17-19 June 2016 in Lisbon, Portugal
The de-industrialization phenomenon of recente decades has created a large number of vacant industrial sites for which is necessary to find a solution other than demolition.
Their restoration and reuse are possible and appropriate measures that can avoid such loss and destruction, with advantages for the preservation of historical memory, the urban equilibrium and regeneration of economically depressed areas.
As main theme, this 3rd Congress proposes the presentation of pratical examples and methodological reflections in the field of reuse of industrial sites, as well as approaches in other subject areas, such as Heritage, Archaeology, Museology and Industrial Tourism.
Reuse of industrial sites: a challenge for heritage conservation
Abstracts submission deadline:
April 3rd 2016
Find more information here.
Heritage interpretation is a well-tested way of connecting people and places. At the conference of Interpret Europe, organised by Herita, we want to stimulate thinking on how heritage interpretation can help to experience and take action on important European subjects such as sustainability, lifelong learning, human rights, active citizenship and peace.
The Interpret Europe Conference 2016 is an international meeting and network event for professionals in heritage interpretation and for people who would like to know more about the subject. The topic of the conference organised by Herita, Flanders Heritage Association, is how heritage interpretation can contribute in making Europe’s identity more tangible to its citizens, how its citizens can take ownership of their own past and how they can contribute to develop Europe’s core values for the future. The conference will be held in Mechelen, Belgium on 21-24 May 2016.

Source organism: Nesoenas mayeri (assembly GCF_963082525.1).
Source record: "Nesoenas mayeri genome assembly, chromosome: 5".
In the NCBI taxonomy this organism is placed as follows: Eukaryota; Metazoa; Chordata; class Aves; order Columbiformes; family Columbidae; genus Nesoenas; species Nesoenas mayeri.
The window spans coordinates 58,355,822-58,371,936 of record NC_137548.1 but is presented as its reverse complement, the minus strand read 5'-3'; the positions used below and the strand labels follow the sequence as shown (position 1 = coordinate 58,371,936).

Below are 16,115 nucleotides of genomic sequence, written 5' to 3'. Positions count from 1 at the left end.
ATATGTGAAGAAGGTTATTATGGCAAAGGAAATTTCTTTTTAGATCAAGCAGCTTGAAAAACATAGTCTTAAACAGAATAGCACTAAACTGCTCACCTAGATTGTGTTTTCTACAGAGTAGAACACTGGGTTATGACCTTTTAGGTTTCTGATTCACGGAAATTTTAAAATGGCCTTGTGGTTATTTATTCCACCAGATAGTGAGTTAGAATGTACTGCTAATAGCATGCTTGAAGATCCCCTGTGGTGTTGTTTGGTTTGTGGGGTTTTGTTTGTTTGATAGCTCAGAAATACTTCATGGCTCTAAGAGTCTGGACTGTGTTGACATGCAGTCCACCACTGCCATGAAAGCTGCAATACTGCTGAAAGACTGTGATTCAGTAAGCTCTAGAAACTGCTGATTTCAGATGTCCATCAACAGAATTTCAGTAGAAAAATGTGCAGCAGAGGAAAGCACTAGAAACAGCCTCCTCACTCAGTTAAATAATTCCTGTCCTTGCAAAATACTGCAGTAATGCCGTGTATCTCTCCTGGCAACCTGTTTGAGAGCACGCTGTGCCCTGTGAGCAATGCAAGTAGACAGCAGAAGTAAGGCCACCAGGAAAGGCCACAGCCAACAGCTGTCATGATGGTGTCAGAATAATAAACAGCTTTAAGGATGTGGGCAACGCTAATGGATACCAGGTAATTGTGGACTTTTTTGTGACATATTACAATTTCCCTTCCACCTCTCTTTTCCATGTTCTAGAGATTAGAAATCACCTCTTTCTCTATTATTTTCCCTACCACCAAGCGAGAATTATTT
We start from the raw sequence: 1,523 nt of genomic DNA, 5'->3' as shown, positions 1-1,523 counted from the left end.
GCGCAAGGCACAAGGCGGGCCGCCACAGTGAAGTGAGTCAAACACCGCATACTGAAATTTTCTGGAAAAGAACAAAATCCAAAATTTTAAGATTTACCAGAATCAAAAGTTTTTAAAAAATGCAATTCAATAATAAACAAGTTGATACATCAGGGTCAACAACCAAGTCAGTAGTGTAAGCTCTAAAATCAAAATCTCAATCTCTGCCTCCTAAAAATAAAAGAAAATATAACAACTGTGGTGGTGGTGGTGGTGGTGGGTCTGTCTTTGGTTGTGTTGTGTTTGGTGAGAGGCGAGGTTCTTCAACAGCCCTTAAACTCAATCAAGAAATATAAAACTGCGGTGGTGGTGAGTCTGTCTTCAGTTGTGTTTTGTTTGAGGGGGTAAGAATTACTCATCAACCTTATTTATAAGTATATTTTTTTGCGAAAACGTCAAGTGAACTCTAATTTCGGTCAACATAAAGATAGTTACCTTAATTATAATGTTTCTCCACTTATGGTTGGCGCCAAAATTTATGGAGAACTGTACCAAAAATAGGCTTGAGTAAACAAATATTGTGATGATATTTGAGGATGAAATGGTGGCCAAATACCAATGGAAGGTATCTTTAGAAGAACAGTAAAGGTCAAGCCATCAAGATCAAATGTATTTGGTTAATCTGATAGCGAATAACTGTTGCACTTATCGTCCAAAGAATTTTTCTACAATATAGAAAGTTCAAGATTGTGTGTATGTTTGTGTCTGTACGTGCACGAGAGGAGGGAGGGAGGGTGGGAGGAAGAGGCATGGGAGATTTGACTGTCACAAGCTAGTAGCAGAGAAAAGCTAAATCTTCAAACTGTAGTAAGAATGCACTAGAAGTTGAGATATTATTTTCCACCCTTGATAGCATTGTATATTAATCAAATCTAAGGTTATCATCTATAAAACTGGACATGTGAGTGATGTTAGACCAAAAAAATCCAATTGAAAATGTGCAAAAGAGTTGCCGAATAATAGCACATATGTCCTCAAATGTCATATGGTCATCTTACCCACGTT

How heritage interpretation can contribute to making Europe’s identity more tangible to its citizens, how its citizens can take ownership of their own past and how they can contribute to develop Europe’s core values will be the topic of the 6th Interpret Europe conference that is being organised by Herita: Flanders Heritage Association. We welcome presentations that are theoretical or describe case studies or good practices as well as proposals for practical workshops.
For more information click here.
5–9 September 2016 in Innsbruck and Seefeld, Austria
Since the introduction of the European Landscape Convention in 2000 and the Faro Convention on the Value of Cultural Heritage to Society in 2005, the reciprocal relation of landscape and heritage is becoming clearer and better understood by scholars, policy makers and practitioners. Landscape and cultural heritage are mutually supportive and in conjunction they offer a way to realize the social and economic benefits of both. Landscape, as a pluralistic and inclusive concept, can provide a framework within which heritage can be differently understood.
to promote landscape as a global frame and a way of thinking (from local to universal, personal to collective, tangible and intangible – for all kinds of landscapes), one needs to develop good key messages to be used by different scientific disciplines from both natural and social sciences as well as by policy makers and practitioners. Since we believe in the power of case studies, this session aims to bring together good practices of bridging landscape and heritage.